“Juntos hacemos possible los sueños (Together we make dreams possible)”  is the motto on the Centro Memorial Dr. Martin Luther King Jr. brochure, which I picked up during my recent visit to Cuba. The words resonated with me, as I feel this motto is also a part of the Friends School of Minnesota mission.

Friends School of Minnesota prepara los niños para abrazar la vida, aprender, y construír una comunidad con esperanza, habilidad, entiendimiento y creatividad. Estamos comitidos a los valores Cuáqueres de la paz, justicia, simplicidad e integridad.

(Friends School of Minnesota prepares children to embrace life, learning, and community with hope, skill, understanding, and creativity. We are committed to the Quaker values of peace, justice, simplicity, and integrity.)

Although there is no mention of ‘dreams’ in the FSMN mission, certainly, dreams were a part of the earliest Religious Society of Friends’ meetings in England during the Reformation 400 years ago—dreams of a new way of connecting with the divine, by listening to ‘that of God’ within, not having to go through a priest mediator or interpreter of the Bible.

These dreams, inspired by the voice within heard while sitting in silence with the community, helped Quakers usher in societal reforms such as prison and educational reforms, abolitionist movement, social justice, women’s rights, and peace activism.

As a Quaker school, we are inspired by this legacy and work to help students to hear the voice within which will help them to do the work to continue to move in the direction of peace and justice. Dr. Martin Luther King Jr.’s legacy is one of dreams, peace and justice and inspires us to this day.

Veronica standing by mural of Dr. Martin Luther King Jr. in Cuba
Mural of Dr. Martin Luther King Jr. visited by Veronica on her recent trip to Cuba.

In Havana, Cuba, Dr. King’s dream continues to inspire the work at the Centro Memorial Dr. Martin Luther King JrOpening in April 1987, as an ecumenical center to support the Cuban community and its churches, defending “the right to a good life for all, without excluding or discriminating, in harmony with nature,” CMLK has expanded to include outreach to Latin America and North America, hosting workshops and classes for students and teachers.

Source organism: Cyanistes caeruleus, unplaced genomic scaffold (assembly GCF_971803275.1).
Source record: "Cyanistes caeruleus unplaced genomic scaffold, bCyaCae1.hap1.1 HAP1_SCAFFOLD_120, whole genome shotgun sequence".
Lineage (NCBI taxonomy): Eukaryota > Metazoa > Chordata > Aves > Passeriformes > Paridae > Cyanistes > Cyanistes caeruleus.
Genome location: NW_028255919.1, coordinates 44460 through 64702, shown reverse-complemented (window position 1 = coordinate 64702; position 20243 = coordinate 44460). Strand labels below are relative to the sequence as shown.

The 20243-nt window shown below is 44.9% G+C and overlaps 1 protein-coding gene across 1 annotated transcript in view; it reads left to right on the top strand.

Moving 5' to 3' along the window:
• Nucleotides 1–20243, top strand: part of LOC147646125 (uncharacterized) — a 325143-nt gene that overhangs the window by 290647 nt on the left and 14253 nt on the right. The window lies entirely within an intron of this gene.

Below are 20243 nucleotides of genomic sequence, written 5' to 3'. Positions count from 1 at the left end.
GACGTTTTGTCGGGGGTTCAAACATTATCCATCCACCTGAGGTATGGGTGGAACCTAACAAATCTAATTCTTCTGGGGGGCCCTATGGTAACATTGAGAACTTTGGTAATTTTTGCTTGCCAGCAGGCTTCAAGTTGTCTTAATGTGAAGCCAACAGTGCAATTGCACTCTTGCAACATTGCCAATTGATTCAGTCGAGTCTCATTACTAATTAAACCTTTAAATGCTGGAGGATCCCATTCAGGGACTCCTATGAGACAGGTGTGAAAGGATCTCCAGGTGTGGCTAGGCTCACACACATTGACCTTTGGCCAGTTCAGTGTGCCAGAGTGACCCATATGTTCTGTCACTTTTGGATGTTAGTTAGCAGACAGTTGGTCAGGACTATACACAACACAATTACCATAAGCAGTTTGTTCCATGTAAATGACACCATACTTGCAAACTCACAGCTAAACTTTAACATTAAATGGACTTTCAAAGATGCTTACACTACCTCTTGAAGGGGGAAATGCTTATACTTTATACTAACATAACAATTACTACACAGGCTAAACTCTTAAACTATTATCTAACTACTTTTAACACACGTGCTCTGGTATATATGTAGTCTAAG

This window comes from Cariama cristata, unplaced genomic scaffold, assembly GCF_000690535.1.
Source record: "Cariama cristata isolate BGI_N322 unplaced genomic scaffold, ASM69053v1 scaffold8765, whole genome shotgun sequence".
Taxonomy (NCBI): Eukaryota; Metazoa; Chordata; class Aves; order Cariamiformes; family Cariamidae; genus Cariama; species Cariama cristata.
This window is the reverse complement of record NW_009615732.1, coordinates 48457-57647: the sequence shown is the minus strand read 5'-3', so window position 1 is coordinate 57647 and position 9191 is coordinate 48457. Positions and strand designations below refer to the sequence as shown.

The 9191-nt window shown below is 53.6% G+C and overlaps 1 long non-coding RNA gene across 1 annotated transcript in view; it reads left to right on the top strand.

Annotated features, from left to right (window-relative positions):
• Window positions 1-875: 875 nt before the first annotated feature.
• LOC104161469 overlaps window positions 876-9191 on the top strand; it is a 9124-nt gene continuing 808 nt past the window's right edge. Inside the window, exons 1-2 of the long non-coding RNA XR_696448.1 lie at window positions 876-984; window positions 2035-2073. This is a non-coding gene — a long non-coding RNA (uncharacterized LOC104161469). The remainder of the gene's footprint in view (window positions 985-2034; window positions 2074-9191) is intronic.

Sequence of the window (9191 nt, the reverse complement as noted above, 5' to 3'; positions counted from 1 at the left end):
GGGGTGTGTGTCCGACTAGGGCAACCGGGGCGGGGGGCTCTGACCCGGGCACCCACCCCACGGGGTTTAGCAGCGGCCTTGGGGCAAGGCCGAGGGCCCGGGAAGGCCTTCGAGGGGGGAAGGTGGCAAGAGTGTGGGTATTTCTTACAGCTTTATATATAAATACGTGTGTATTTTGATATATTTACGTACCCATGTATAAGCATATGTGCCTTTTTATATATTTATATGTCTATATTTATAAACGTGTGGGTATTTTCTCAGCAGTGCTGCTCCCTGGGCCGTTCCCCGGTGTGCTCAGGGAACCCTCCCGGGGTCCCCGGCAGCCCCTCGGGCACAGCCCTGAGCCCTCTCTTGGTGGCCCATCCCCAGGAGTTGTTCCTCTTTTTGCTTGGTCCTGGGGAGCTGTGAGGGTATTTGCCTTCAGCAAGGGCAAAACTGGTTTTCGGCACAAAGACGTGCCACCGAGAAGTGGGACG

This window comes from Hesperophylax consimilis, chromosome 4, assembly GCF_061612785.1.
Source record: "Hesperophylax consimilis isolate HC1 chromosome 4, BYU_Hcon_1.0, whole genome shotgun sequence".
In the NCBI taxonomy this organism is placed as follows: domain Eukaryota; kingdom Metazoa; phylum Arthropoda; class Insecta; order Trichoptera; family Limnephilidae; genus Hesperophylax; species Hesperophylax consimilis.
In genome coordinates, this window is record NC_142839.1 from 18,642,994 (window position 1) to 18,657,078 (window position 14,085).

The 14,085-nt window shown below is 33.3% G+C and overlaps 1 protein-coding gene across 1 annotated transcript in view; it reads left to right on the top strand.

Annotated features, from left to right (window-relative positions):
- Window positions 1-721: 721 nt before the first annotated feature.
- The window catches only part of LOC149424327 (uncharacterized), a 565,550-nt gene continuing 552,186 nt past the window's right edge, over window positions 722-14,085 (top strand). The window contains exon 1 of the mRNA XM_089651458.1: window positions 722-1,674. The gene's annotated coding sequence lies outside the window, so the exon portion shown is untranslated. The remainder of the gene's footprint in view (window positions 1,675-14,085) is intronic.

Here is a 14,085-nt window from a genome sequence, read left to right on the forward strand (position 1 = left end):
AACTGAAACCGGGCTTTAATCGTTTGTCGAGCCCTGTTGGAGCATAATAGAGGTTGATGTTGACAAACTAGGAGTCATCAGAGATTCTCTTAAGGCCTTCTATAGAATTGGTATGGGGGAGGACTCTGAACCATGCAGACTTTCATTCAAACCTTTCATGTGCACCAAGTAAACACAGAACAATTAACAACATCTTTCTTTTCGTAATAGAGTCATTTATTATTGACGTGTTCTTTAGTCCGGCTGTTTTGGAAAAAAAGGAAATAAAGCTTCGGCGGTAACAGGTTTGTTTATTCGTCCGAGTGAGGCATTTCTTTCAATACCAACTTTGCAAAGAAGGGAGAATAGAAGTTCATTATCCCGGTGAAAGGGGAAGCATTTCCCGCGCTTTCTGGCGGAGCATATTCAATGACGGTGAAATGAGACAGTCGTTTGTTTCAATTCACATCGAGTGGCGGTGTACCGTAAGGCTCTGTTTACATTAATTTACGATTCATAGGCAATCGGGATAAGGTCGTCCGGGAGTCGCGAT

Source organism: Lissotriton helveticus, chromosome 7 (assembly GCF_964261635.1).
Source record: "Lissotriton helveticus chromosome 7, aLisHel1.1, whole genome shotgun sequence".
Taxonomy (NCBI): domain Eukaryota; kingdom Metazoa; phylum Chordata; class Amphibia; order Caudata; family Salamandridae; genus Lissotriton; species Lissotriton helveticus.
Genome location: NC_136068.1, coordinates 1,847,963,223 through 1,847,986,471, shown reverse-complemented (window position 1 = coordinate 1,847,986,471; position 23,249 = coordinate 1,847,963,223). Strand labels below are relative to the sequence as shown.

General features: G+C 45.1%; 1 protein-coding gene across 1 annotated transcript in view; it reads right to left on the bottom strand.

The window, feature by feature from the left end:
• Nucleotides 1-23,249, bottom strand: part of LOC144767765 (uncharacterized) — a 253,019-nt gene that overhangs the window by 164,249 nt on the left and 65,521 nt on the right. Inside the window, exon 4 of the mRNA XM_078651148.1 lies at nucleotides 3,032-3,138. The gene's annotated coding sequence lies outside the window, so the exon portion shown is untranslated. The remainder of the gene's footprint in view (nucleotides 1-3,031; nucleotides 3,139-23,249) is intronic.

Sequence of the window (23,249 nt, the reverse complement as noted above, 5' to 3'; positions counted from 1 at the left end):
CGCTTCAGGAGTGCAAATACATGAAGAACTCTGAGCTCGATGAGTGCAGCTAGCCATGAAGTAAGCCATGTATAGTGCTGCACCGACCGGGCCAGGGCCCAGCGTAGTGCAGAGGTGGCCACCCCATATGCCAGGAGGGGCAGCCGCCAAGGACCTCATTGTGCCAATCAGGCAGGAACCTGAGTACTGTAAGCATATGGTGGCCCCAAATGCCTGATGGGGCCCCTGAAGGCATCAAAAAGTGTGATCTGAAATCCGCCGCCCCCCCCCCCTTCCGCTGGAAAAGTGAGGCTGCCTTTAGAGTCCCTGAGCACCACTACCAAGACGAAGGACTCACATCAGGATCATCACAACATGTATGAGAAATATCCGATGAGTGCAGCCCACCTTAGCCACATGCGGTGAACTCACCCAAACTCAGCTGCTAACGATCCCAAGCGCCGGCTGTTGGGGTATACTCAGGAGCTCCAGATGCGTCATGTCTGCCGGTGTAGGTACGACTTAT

Joel Suárez, General Coordinator of the CMLK, was kind enough to take time from his busy schedule to give us a briefing about the Center and answer our group’s questions. He spoke rapidly, with enthusiasm and expertise, about the large number of projects the Center works on. The Center has five program areas of focus:

  • Social-Theological and Pastoral Reflection and Formation
  • Popular Education and Accompaniment of Experiences (Political-Pedagogical movement, part of a network of Popular/ progressive educators)
  • Solidarity (with local, regional and global actions— ie., Code Pink & Occupy movements, to name a few)
  • Sustainability and Organizational Development
  • Popular Communication

The center has a newsletter—Boletín Caminos, and magazine—Caminos — along with books, DVDs, and an Agenda to Save the Planet—a calendar of topics and articles about the ecumenical/progressive education movement.

I look forward to sharing these materials with my students, as another connection between our school, Dr. King, and Cuba. It is truly inspiring to see Dr. King’s work flourish in so many directions, promoting non-violence, understanding, and justice.

Veronica vists Centro Memorial Dr. Martin Luther King Jr. in Cuba
Veronica at Centro Memorial Dr. Martin Luther King Jr. in Havana, Cuba

This is a pivotal moment in history for Cuba—greater understanding and support will help to usher in the reforms (such as the end of US trade Embargo, loosening of Cuba’s restrictions on communication, work, travel and ownership of property) needed so that Cubans can lead free and full lives.

I am so very grateful to have been able to live and work for a week with Cubans in Havana, and the countryside of Itabo/ Favorito.

¡Próspero Año Nuevo para todos!


related post: My Trip to Cuba